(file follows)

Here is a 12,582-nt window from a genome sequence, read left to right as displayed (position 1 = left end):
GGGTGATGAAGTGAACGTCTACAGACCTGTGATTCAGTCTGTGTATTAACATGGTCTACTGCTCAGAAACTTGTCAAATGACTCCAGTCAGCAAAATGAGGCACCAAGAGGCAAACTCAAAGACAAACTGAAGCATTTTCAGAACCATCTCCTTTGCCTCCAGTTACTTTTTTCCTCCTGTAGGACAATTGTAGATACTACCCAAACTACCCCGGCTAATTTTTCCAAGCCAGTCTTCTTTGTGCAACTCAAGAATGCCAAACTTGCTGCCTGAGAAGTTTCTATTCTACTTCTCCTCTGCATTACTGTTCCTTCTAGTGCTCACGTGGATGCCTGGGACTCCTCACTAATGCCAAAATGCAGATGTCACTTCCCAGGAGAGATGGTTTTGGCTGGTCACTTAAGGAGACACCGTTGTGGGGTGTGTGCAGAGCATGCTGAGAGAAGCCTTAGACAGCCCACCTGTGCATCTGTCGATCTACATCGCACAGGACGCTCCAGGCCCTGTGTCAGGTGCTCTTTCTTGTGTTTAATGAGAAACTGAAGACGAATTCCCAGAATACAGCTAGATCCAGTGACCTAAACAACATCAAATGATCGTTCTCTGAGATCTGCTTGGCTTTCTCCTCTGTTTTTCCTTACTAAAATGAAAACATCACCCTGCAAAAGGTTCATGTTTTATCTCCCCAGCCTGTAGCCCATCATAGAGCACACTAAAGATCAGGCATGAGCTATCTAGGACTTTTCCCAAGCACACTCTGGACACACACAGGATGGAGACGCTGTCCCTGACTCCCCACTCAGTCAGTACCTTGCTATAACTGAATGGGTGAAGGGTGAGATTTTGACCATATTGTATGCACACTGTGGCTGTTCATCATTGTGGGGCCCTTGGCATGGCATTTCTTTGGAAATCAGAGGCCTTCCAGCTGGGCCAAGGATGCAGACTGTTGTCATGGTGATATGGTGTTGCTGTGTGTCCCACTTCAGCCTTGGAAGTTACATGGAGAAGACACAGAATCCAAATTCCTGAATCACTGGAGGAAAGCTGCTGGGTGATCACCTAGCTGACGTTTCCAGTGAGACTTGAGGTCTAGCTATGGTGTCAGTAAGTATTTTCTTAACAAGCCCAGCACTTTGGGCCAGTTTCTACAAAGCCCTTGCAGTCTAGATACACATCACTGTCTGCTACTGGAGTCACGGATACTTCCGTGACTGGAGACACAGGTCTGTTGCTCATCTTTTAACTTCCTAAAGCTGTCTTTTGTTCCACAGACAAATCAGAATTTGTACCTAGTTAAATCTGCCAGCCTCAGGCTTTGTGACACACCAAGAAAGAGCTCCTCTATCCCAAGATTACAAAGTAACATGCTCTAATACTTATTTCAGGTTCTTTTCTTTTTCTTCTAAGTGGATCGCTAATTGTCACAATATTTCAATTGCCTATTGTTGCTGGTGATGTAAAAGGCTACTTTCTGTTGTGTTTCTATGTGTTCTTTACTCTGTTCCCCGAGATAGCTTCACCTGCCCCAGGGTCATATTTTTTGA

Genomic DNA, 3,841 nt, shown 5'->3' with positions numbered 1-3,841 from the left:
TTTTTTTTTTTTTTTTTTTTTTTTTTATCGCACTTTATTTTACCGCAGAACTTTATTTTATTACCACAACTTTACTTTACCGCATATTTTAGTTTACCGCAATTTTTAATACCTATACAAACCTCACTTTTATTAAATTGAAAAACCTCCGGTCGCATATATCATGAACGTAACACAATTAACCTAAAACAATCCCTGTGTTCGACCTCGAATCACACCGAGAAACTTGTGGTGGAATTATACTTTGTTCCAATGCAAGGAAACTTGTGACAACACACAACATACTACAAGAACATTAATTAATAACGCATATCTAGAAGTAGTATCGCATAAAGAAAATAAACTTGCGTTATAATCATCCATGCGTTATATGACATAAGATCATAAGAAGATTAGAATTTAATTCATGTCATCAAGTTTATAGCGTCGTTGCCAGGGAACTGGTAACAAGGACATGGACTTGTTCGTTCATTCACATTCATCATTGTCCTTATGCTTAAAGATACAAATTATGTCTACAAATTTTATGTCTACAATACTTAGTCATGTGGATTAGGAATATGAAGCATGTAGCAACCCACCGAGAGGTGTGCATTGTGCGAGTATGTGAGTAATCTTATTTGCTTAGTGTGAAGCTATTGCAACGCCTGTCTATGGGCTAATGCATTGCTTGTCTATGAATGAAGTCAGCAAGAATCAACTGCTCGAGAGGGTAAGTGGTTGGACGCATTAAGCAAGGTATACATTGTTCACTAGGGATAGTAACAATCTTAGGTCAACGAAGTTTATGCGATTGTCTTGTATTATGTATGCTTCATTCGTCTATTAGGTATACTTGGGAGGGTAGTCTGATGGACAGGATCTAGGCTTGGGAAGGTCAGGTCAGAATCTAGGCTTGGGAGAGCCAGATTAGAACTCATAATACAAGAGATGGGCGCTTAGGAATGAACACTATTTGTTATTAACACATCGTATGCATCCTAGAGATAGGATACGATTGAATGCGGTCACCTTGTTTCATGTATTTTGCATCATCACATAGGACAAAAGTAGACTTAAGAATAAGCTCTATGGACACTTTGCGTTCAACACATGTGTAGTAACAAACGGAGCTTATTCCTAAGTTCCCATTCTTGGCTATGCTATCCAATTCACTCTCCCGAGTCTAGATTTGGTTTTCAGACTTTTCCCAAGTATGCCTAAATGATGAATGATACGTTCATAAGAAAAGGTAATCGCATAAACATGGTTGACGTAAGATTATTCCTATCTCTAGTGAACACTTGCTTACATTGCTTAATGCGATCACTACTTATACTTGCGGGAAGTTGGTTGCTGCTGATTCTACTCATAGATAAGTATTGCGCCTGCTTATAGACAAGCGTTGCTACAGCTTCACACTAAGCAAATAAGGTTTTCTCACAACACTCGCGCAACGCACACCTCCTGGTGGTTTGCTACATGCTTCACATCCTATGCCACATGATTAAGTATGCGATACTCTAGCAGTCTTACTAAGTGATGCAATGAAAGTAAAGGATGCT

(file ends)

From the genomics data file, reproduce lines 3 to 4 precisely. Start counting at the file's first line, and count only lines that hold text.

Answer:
Genomic DNA, 3,841 nt, shown 5'->3' with positions numbered 1-3,841 from the left:
TTTTTTTTTTTTTTTTTTTTTTTTTTATCGCACTTTATTTTACCGCAGAACTTTATTTTATTACCACAACTTTACTTTACCGCATATTTTAGTTTACCGCAATTTTTAATACCTATACAAACCTCACTTTTATTAAATTGAAAAACCTCCGGTCGCATATATCATGAACGTAACACAATTAACCTAAAACAATCCCTGTGTTCGACCTCGAATCACACCGAGAAACTTGTGGTGGAATTATACTTTGTTCCAATGCAAGGAAACTTGTGACAACACACAACATACTACAAGAACATTAATTAATAACGCATATCTAGAAGTAGTATCGCATAAAGAAAATAAACTTGCGTTATAATCATCCATGCGTTATATGACATAAGATCATAAGAAGATTAGAATTTAATTCATGTCATCAAGTTTATAGCGTCGTTGCCAGGGAACTGGTAACAAGGACATGGACTTGTTCGTTCATTCACATTCATCATTGTCCTTATGCTTAAAGATACAAATTATGTCTACAAATTTTATGTCTACAATACTTAGTCATGTGGATTAGGAATATGAAGCATGTAGCAACCCACCGAGAGGTGTGCATTGTGCGAGTATGTGAGTAATCTTATTTGCTTAGTGTGAAGCTATTGCAACGCCTGTCTATGGGCTAATGCATTGCTTGTCTATGAATGAAGTCAGCAAGAATCAACTGCTCGAGAGGGTAAGTGGTTGGACGCATTAAGCAAGGTATACATTGTTCACTAGGGATAGTAACAATCTTAGGTCAACGAAGTTTATGCGATTGTCTTGTATTATGTATGCTTCATTCGTCTATTAGGTATACTTGGGAGGGTAGTCTGATGGACAGGATCTAGGCTTGGGAAGGTCAGGTCAGAATCTAGGCTTGGGAGAGCCAGATTAGAACTCATAATACAAGAGATGGGCGCTTAGGAATGAACACTATTTGTTATTAACACATCGTATGCATCCTAGAGATAGGATACGATTGAATGCGGTCACCTTGTTTCATGTATTTTGCATCATCACATAGGACAAAAGTAGACTTAAGAATAAGCTCTATGGACACTTTGCGTTCAACACATGTGTAGTAACAAACGGAGCTTATTCCTAAGTTCCCATTCTTGGCTATGCTATCCAATTCACTCTCCCGAGTCTAGATTTGGTTTTCAGACTTTTCCCAAGTATGCCTAAATGATGAATGATACGTTCATAAGAAAAGGTAATCGCATAAACATGGTTGACGTAAGATTATTCCTATCTCTAGTGAACACTTGCTTACATTGCTTAATGCGATCACTACTTATACTTGCGGGAAGTTGGTTGCTGCTGATTCTACTCATAGATAAGTATTGCGCCTGCTTATAGACAAGCGTTGCTACAGCTTCACACTAAGCAAATAAGGTTTTCTCACAACACTCGCGCAACGCACACCTCCTGGTGGTTTGCTACATGCTTCACATCCTATGCCACATGATTAAGTATGCGATACTCTAGCAGTCTTACTAAGTGATGCAATGAAAGTAAAGGATGCT